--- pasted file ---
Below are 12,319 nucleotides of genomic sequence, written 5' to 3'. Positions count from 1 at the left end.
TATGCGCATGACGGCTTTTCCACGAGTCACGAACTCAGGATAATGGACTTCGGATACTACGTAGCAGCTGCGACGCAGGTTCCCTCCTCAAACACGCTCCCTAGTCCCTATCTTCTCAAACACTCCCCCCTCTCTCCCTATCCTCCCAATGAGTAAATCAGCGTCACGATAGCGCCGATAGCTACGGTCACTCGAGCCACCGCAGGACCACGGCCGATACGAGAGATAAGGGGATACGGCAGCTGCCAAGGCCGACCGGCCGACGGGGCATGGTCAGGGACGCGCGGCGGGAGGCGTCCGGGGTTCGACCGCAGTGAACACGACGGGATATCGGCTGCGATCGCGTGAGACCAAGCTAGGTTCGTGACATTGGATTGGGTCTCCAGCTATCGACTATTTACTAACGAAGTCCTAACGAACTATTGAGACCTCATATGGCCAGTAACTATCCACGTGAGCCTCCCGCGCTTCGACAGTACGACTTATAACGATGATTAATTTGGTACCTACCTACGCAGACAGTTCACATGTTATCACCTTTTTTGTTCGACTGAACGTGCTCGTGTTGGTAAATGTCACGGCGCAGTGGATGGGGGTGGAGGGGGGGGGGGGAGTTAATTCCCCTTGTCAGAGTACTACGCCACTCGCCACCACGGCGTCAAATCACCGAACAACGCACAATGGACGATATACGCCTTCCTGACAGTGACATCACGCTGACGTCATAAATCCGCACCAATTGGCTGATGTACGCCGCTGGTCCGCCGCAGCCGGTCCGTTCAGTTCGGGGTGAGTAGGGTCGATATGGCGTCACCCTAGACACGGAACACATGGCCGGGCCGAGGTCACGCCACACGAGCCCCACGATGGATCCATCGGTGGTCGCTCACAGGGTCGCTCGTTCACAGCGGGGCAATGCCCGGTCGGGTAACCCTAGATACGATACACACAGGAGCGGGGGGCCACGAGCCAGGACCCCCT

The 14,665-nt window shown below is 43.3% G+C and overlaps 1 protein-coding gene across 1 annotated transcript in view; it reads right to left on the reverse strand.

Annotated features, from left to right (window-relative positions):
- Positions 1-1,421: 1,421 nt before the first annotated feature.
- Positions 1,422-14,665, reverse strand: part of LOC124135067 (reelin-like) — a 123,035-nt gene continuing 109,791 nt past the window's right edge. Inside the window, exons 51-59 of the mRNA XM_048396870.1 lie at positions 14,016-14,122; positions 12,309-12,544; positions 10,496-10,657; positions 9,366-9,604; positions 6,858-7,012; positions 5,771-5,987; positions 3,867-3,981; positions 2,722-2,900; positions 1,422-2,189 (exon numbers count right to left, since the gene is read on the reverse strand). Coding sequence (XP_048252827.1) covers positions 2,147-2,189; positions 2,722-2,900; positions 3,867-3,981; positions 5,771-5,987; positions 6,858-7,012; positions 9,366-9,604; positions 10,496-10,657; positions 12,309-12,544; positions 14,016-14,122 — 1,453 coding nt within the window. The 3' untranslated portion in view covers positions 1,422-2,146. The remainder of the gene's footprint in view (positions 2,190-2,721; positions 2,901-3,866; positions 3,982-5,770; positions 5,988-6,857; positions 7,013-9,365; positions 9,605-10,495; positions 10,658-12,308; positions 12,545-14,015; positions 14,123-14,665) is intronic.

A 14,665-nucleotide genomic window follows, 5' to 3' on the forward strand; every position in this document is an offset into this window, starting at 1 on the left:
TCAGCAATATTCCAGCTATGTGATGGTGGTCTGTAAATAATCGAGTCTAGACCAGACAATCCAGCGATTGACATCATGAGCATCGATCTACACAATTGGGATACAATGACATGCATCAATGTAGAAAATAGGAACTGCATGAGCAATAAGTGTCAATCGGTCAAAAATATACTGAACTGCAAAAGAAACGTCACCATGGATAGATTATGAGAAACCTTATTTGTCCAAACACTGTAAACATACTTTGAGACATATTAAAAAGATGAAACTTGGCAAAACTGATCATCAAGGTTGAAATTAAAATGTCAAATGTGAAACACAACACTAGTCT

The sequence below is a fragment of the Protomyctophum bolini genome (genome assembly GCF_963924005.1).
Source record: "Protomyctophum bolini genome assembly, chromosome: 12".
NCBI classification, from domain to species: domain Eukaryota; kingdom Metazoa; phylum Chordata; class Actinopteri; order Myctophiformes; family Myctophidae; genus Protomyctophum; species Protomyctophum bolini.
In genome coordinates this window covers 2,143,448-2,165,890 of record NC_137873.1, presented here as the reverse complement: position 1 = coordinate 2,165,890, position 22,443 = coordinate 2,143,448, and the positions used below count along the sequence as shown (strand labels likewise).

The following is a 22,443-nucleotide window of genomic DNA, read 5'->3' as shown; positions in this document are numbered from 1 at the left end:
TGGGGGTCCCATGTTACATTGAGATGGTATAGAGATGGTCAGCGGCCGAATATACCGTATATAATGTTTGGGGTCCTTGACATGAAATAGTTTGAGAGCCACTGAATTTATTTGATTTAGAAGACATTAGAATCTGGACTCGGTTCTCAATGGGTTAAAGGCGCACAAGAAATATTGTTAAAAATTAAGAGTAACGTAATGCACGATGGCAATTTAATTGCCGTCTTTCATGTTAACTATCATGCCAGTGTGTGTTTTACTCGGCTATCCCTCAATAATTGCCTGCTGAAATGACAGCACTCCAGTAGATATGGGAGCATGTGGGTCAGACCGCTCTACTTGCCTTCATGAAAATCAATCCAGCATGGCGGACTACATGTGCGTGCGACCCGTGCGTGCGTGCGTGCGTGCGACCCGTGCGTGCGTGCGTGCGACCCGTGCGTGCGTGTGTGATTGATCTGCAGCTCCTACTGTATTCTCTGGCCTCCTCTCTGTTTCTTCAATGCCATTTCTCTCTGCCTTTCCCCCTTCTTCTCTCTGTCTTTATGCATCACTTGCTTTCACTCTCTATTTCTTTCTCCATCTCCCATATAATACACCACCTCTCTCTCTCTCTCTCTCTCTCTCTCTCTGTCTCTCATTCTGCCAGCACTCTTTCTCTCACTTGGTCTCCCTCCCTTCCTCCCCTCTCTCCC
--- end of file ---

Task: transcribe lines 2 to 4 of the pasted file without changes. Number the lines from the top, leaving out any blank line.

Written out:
TATGCGCATGACGGCTTTTCCACGAGTCACGAACTCAGGATAATGGACTTCGGATACTACGTAGCAGCTGCGACGCAGGTTCCCTCCTCAAACACGCTCCCTAGTCCCTATCTTCTCAAACACTCCCCCCTCTCTCCCTATCCTCCCAATGAGTAAATCAGCGTCACGATAGCGCCGATAGCTACGGTCACTCGAGCCACCGCAGGACCACGGCCGATACGAGAGATAAGGGGATACGGCAGCTGCCAAGGCCGACCGGCCGACGGGGCATGGTCAGGGACGCGCGGCGGGAGGCGTCCGGGGTTCGACCGCAGTGAACACGACGGGATATCGGCTGCGATCGCGTGAGACCAAGCTAGGTTCGTGACATTGGATTGGGTCTCCAGCTATCGACTATTTACTAACGAAGTCCTAACGAACTATTGAGACCTCATATGGCCAGTAACTATCCACGTGAGCCTCCCGCGCTTCGACAGTACGACTTATAACGATGATTAATTTGGTACCTACCTACGCAGACAGTTCACATGTTATCACCTTTTTTGTTCGACTGAACGTGCTCGTGTTGGTAAATGTCACGGCGCAGTGGATGGGGGTGGAGGGGGGGGGGGGAGTTAATTCCCCTTGTCAGAGTACTACGCCACTCGCCACCACGGCGTCAAATCACCGAACAACGCACAATGGACGATATACGCCTTCCTGACAGTGACATCACGCTGACGTCATAAATCCGCACCAATTGGCTGATGTACGCCGCTGGTCCGCCGCAGCCGGTCCGTTCAGTTCGGGGTGAGTAGGGTCGATATGGCGTCACCCTAGACACGGAACACATGGCCGGGCCGAGGTCACGCCACACGAGCCCCACGATGGATCCATCGGTGGTCGCTCACAGGGTCGCTCGTTCACAGCGGGGCAATGCCCGGTCGGGTAACCCTAGATACGATACACACAGGAGCGGGGGGCCACGAGCCAGGACCCCCT

The 14,665-nt window shown below is 43.3% G+C and overlaps 1 protein-coding gene across 1 annotated transcript in view; it reads right to left on the reverse strand.

Annotated features, from left to right (window-relative positions):